A river runs through it

A report, looking at the next 50 years of water consumption in the Southwest region, found that the Colorado River will not be able to sustain the states that depend on it. This comes as little surprise to Nevada water scientists (“Trickle down,” Dec. 6), who are looking at alternatives to keep Nevada’s water supply stable, such as desalination and better conservation measures.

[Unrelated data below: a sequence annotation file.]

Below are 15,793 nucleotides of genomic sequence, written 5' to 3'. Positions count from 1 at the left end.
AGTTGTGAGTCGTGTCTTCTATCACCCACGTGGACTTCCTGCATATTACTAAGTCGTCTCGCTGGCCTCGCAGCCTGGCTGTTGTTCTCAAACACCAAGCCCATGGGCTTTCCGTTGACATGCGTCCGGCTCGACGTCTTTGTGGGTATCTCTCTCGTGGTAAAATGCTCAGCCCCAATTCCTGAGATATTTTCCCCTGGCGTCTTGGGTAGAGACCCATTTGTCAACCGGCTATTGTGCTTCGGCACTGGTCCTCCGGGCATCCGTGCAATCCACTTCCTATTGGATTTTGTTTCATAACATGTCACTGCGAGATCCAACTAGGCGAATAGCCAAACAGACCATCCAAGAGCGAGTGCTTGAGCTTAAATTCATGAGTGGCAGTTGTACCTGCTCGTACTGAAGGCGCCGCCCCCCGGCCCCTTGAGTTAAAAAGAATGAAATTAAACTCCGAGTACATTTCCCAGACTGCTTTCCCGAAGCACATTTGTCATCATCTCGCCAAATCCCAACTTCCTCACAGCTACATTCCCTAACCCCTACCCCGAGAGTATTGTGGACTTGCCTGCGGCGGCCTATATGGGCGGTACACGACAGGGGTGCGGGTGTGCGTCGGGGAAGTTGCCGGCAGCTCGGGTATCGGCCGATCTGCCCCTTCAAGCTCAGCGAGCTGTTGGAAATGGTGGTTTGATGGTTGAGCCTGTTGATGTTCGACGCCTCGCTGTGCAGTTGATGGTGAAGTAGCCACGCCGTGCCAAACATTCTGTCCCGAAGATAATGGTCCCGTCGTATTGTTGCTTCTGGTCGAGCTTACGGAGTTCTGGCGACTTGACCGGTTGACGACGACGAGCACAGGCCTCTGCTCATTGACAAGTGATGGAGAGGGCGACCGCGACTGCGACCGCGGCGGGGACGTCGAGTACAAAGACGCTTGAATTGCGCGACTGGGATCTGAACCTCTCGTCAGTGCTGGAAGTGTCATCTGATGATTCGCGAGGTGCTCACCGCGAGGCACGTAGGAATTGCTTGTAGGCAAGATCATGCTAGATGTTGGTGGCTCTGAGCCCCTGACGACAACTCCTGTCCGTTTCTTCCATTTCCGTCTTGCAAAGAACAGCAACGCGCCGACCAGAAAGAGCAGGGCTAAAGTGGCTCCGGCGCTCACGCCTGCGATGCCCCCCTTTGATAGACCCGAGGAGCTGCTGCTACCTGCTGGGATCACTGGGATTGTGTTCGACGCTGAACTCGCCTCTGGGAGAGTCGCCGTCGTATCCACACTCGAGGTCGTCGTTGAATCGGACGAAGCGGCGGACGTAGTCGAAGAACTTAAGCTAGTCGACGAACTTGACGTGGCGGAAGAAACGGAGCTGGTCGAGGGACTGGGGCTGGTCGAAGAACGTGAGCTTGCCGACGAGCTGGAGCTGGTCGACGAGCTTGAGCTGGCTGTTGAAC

The Colorado River, which supplies water to nearly 40 million people in Arizona, California, Colorado, New Mexico, Nevada, Utah and Wyoming, has already dropped to 12 million acre feet from 15 million acre feet as a result of the decade-long drought. The report found that water levels would drop an additional 3.2 million acre feet—a total of 8 million acre feet less than required to sustain the growing Southwest population.

The report was released shortly after similar discussions were held at the Great Basin Water Forum, an organization comprised of Nevada, Utah and California, and in the midst of the proposed water pipeline, which would transport water from rural Nevada to Clark County.